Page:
You have to adapt existing monitored security suite strings because of this added parameter. This is covered in the upgrade notes.

New Feature: WiFi Client and Access Point Signal Strength by Tap

The BSSID and client details pages are now showing the recent average signal strength per tap:

nzyme Screenshot
Recent signal strength of an access point, showing a single tap in action.

This is a small change but part of a larger addition of signal strength analysis and … dare we say it … physical location mapping.

We are also starting to collect client signal strengths with this release. You can expect a waterfall histogram analysis like for access points in the next release.

Improvements to WPA3 Detection and Handling of Different WiFi Security Suites

We improved the part of the tap code that decides what security protocol (None/Open, Enhanced Open, WEP, WPA1, WPA2, WPA3, WPA3 192 bit, various transition modes) a SSID uses. This change introduces added accuracy and fixes some bugs in the old code. We are now reliably detecting the security protocol and show more information.

On top of that, we improved how we collect and display networks that are advertised with different security settings during a single tap collection cycle. We are now accurately detecting if, for example, the same network is advertised as an open network and a WPA2 network - a common situation when rogue access points are in action.

nzyme Screenshot
Recorded security configuration of an SSID.

Reliable Handling of NULL Bytes and Empty Characters in SSIDS

SSIDs support unicode. This does not only mean that you can add emojis to your network names (you are welcome), but also that crafty attackers can use confusing unicode characters to trick someone to connect to their malicious WiFi.

For example, an attacker could include NULL bytes or “empty characters” in the SSID - invisible to the human eye and not rendered on your phone or laptop network list.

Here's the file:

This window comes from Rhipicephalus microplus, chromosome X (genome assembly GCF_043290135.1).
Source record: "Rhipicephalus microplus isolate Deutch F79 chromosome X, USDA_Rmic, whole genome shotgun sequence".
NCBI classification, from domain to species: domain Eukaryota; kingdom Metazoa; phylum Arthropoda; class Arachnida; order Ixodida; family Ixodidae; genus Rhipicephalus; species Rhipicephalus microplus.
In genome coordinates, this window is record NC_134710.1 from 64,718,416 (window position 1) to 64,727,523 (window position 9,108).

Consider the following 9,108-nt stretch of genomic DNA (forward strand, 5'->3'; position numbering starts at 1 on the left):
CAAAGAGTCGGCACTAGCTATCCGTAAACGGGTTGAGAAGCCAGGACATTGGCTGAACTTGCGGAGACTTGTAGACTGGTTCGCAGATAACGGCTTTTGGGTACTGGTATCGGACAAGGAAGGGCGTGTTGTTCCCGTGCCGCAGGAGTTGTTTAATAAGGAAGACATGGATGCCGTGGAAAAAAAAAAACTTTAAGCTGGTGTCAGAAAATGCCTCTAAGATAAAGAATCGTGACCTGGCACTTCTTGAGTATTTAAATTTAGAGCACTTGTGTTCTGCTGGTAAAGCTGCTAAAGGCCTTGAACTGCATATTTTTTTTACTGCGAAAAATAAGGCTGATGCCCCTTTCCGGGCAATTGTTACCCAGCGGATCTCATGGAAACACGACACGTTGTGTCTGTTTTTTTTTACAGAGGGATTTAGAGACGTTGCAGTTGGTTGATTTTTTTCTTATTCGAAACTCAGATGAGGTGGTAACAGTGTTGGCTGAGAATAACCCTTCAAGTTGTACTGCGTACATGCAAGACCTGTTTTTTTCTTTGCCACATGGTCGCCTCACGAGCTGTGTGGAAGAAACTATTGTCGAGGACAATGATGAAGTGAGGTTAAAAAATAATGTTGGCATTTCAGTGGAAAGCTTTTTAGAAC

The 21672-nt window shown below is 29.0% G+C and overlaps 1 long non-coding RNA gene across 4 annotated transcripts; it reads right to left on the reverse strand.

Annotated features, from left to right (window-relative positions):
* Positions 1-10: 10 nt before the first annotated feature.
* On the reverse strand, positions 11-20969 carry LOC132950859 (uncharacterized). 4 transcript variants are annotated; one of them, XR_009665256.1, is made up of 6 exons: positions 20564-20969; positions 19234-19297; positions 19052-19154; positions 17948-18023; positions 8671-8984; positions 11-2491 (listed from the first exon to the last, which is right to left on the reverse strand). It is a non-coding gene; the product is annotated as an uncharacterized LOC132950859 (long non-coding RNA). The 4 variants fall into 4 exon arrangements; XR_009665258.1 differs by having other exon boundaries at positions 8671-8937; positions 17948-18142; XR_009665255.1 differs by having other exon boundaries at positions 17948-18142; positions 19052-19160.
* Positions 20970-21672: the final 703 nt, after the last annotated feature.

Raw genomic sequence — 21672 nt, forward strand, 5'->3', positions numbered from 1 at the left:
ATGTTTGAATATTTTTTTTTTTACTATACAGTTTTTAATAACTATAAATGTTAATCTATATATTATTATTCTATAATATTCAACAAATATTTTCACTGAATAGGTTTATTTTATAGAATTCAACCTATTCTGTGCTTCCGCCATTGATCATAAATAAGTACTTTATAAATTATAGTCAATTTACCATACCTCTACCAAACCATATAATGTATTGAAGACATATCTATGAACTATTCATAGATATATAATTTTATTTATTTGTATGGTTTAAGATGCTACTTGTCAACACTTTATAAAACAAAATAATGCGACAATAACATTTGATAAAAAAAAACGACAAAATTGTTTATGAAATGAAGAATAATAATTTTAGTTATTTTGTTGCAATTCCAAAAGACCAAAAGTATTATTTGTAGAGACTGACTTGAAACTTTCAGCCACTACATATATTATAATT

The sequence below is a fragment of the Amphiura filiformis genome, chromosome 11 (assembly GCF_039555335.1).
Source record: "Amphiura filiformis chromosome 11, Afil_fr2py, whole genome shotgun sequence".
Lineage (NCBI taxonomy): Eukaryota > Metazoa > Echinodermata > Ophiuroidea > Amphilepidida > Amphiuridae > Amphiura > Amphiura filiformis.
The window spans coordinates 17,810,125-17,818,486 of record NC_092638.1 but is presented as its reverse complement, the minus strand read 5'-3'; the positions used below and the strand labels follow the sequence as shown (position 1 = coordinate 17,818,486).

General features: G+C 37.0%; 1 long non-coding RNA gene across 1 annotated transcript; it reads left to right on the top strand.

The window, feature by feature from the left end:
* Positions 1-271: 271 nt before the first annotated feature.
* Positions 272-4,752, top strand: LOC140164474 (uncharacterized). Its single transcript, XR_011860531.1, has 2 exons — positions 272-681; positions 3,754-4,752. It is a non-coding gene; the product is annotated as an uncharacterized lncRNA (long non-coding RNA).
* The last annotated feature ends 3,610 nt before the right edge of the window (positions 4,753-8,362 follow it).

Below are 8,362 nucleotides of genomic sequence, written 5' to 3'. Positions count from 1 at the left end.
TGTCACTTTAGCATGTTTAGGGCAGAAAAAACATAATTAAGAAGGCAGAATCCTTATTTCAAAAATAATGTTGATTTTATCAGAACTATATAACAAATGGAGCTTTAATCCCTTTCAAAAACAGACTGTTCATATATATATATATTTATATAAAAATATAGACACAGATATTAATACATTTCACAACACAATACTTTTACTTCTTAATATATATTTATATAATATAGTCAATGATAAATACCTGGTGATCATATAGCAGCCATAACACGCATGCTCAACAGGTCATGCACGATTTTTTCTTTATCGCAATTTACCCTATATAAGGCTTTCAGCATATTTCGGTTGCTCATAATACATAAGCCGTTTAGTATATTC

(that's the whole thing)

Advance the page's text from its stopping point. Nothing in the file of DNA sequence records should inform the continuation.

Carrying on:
nzyme Screenshot
Two identical-looking SSIDs, one with invisible/empty characters.

This new nzyme release is filtering out NULL bytes and empty characters from SSIDs. This way, nzyme is seeing the network names like a human eye would and can effectively alert on any malicious attempts related to SSID crafting. The above-mentioned similar sounding SSID and restricted SSID substring alerts will just transparently work, no matter how clever an attacker gets with invisible characters. The same applies to all other network monitoring alerts that will now pick up on it.

nzyme Screenshot
Hidden characters in the nzyme web interface, before the new filtering feature was implemented.

Fingerprint Debugging

Sometimes nzyme may record more than one or two fingerprints for a transmitter, rendering the fingerprint-based detection methods virtually unusable. You can now enable fingerprint debugging to find out which frame parameters are causing the changes in fingerprints.

This new feature is documented here.

Download & Upgrading

All packages are available for download on the downloads page. Upgrading is easy. Please follow the release notes on the downloads page.

New installations should follow the installation documentation.

How can I help?

You are some of the first users to try out nzyme v2.0.0, and we are looking for any kind of feedback:

  • What didn’t work, what bugs did you experience?
  • What was confusing or seemingly unnecessarily complex?
  • What is missing?
  • What do you think should be changed?

Again, this is an early release and no feelings will be hurt.

You can file issues on GitHub, join the nzyme Discord or post in the discussion forums to provide your feedback or ask questions.